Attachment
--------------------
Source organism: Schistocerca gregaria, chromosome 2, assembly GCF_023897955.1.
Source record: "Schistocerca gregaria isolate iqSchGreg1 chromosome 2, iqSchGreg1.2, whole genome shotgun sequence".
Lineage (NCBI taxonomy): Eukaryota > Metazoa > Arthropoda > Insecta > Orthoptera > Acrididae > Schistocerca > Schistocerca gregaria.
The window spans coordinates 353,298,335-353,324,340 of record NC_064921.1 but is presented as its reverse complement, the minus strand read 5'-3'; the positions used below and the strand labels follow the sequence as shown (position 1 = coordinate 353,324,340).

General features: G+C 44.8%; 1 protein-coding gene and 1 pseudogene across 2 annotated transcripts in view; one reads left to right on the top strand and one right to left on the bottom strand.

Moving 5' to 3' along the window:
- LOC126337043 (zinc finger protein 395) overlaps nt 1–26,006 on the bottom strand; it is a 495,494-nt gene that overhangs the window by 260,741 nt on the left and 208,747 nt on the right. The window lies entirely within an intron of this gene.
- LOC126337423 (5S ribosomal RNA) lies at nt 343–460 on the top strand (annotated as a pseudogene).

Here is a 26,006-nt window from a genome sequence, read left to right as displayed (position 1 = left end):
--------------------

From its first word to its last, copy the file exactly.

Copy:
Source organism: Schistocerca gregaria, chromosome 2, assembly GCF_023897955.1.
Source record: "Schistocerca gregaria isolate iqSchGreg1 chromosome 2, iqSchGreg1.2, whole genome shotgun sequence".
Lineage (NCBI taxonomy): Eukaryota > Metazoa > Arthropoda > Insecta > Orthoptera > Acrididae > Schistocerca > Schistocerca gregaria.
The window spans coordinates 353,298,335-353,324,340 of record NC_064921.1 but is presented as its reverse complement, the minus strand read 5'-3'; the positions used below and the strand labels follow the sequence as shown (position 1 = coordinate 353,324,340).

General features: G+C 44.8%; 1 protein-coding gene and 1 pseudogene across 2 annotated transcripts in view; one reads left to right on the top strand and one right to left on the bottom strand.

Moving 5' to 3' along the window:
- LOC126337043 (zinc finger protein 395) overlaps nt 1–26,006 on the bottom strand; it is a 495,494-nt gene that overhangs the window by 260,741 nt on the left and 208,747 nt on the right. The window lies entirely within an intron of this gene.
- LOC126337423 (5S ribosomal RNA) lies at nt 343–460 on the top strand (annotated as a pseudogene).

Here is a 26,006-nt window from a genome sequence, read left to right as displayed (position 1 = left end):